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On Dec. 7, 2019, the skies opened up and one of the heaviest bursts of rains in recent memory pounded Penticton just in time for that year's Santa Claus Parade.
To their mutual credit, Santa and Ms. Claus (who, after all these years, should finally be attributed with a first name, yes?) and the other participants, and most of the crowd too, remained stoic in the face of horrific weather and saw it through to the end when the rain stopped with smiles on their faces.
Then in 2020 and 2021, with pandemic measures in full effect, there was no parade at all. Even a late push in 2020 to stage a drive-through parade of sorts -- dubbed Candy Cane Lane -- fell through.
So Saturday afternoon, the day in which the Christmas-y event was scheduled to finally return to the streets of downtown Penticton post-pandemic, it had been four full years since the last dry-weather Santa parade.
To say there was an air of expectation in the crowd as it gathered on Main Street isn't overstating things.
And it all got going at its scheduled start time of 4:30.
Leading the procession this time, as it did in 2019, was the distinctively-shaped RCMP Utility Terrain Vehicle introduced to Penticton a few years ago.
We still have a soft spot for the lone (bag)piper of 2018, but the UTV is a decent substitute, all decked out in strings of Christmas lights and looking more festive than fearsome.
More police cars followed and then the Penticton Fire Department with trucks and numerous good-natured firefighters masquerading as good-natured candy delivery people.
Up next was the probable highlight of the afternoon -- a mega-size, mega-energetic squad from Okanagan Dance Studios that stopped at intersections along the way to pull off crowd-pumping dance routines.
Over the next 15 minutes we saw a variety of welcome parade regulars like the Penticton Army Cadet Corp and its glorious ode to Snoopy in his Sopwith Camel doghouse, the City of Penticton's "Sweet Ride" float, and a stack of snowy tires from FountainTire.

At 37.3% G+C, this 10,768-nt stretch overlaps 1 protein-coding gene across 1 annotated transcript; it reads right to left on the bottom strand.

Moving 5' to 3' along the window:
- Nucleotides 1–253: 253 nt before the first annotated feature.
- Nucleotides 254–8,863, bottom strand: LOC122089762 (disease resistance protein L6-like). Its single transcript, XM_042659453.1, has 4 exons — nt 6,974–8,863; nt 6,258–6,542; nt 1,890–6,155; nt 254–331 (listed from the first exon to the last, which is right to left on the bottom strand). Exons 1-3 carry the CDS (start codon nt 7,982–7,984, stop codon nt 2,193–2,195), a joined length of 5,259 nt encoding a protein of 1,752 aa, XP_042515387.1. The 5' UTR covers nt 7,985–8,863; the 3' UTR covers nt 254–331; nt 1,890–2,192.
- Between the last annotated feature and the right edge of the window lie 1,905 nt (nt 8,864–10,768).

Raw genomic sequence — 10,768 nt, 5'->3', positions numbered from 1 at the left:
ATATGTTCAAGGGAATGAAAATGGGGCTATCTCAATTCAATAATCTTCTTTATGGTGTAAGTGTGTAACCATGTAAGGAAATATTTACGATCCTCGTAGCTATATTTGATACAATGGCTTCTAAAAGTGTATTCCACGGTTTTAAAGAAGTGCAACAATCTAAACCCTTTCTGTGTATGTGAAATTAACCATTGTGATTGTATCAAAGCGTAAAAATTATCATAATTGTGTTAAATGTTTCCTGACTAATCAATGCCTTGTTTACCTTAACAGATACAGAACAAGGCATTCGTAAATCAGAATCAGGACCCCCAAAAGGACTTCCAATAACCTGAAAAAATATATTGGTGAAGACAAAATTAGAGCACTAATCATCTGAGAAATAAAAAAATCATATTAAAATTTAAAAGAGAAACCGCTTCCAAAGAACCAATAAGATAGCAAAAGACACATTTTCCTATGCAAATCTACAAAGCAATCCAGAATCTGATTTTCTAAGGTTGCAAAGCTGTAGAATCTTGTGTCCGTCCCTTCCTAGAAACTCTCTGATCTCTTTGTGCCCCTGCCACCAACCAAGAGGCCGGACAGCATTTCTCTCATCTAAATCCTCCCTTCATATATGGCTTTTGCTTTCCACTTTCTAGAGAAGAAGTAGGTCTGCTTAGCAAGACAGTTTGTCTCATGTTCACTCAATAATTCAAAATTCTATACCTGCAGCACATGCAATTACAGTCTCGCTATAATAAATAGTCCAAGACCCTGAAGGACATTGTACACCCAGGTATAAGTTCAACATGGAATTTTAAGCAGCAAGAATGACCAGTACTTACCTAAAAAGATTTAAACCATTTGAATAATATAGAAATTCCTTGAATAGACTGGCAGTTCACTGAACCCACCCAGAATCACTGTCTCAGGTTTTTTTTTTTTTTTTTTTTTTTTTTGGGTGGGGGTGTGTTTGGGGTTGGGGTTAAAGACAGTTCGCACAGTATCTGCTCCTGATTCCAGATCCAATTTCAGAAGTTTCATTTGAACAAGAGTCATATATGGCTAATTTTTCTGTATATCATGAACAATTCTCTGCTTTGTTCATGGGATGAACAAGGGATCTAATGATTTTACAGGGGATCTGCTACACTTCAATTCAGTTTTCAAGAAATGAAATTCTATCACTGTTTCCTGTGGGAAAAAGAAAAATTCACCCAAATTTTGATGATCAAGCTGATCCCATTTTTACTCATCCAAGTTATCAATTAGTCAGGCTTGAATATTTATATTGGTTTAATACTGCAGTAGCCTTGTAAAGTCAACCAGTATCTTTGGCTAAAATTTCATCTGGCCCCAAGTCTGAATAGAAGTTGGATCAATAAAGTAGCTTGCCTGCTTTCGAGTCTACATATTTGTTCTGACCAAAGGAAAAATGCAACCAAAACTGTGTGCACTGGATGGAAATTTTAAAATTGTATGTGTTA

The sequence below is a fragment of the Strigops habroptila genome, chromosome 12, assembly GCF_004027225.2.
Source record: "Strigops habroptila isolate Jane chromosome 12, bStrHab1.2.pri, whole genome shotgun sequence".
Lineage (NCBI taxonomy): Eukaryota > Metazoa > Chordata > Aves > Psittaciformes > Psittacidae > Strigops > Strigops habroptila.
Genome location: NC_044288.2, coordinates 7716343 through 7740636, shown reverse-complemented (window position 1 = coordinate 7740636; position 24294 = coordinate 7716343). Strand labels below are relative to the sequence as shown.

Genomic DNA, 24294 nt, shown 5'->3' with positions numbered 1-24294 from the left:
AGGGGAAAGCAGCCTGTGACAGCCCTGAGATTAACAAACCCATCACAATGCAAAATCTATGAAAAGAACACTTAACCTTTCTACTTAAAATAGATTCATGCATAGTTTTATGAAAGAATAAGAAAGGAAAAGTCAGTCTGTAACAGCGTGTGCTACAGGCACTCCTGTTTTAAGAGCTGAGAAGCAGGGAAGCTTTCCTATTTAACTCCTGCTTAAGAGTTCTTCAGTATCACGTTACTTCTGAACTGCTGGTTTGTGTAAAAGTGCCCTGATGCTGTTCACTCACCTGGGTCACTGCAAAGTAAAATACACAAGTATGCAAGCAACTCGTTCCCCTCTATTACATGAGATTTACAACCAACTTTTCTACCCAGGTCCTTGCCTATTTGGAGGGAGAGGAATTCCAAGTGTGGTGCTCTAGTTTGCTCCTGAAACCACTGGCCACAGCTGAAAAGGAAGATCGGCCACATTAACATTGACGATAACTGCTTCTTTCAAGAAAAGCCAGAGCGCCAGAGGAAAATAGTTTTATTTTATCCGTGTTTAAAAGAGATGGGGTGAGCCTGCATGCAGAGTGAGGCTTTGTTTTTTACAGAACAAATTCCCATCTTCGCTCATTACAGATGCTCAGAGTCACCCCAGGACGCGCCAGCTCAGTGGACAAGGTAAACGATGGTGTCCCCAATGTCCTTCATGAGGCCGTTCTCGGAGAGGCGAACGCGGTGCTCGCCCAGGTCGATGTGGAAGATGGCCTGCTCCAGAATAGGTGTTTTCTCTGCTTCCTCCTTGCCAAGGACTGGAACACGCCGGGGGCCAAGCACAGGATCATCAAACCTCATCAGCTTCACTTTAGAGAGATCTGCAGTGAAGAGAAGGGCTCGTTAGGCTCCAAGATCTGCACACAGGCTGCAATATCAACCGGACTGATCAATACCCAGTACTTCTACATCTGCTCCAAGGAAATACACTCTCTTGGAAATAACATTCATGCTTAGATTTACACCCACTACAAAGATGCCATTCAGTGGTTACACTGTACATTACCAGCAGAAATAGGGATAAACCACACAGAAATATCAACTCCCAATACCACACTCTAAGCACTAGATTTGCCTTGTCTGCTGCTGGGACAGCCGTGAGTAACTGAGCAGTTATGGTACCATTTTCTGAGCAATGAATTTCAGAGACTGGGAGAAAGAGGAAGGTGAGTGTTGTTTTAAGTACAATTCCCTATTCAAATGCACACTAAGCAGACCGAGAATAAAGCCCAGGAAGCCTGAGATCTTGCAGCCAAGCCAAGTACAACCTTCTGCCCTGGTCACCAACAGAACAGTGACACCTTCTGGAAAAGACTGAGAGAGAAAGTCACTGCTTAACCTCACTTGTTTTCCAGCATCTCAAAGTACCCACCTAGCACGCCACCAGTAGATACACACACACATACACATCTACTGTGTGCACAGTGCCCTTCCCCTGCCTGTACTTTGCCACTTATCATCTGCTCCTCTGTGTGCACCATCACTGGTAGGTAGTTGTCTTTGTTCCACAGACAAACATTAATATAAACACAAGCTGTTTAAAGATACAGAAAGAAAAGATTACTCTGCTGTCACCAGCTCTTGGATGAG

Other highlights would include a lovely snowman-centric float from the Chamber of Commerce, the lively dancers/fitness buffs of the oranj fitness float, and the numerous city councilors who doled out even more candy.
Soon enough it was down to the final entries -- a variety of subtly decorated City and City Works vehicles and finally, Santa's impressively splashy sleigh and Santa himself.
And that was it. PentictonNow had set itself up at a single intersection -- Main and Nanaimo -- and watched the entire parade go by in less than 22 minutes.
That’s half the length of 2019, when there were more floats, more performance groups, more service groups, more local businesses, more costumes, more musicians, and more of just about everything else. And a few horses too.
Are we allocating blame? Certainly not. It's been a tough couple years. Money's tight. Health concerns remain.
And certainly in the past couple of weeks we've seen the City put out the call for more floats, trying to bolster the parade lineup.
Was it fun? Yep. Parades are chances for communities, especially smallish communities, to come together innocently -- something we likely need more of as the world evolves.
And as you can see by our pics, there were a lot of very happy people on Main Street late Saturday afternoon watching the parade go by.
We just wish there was more of it.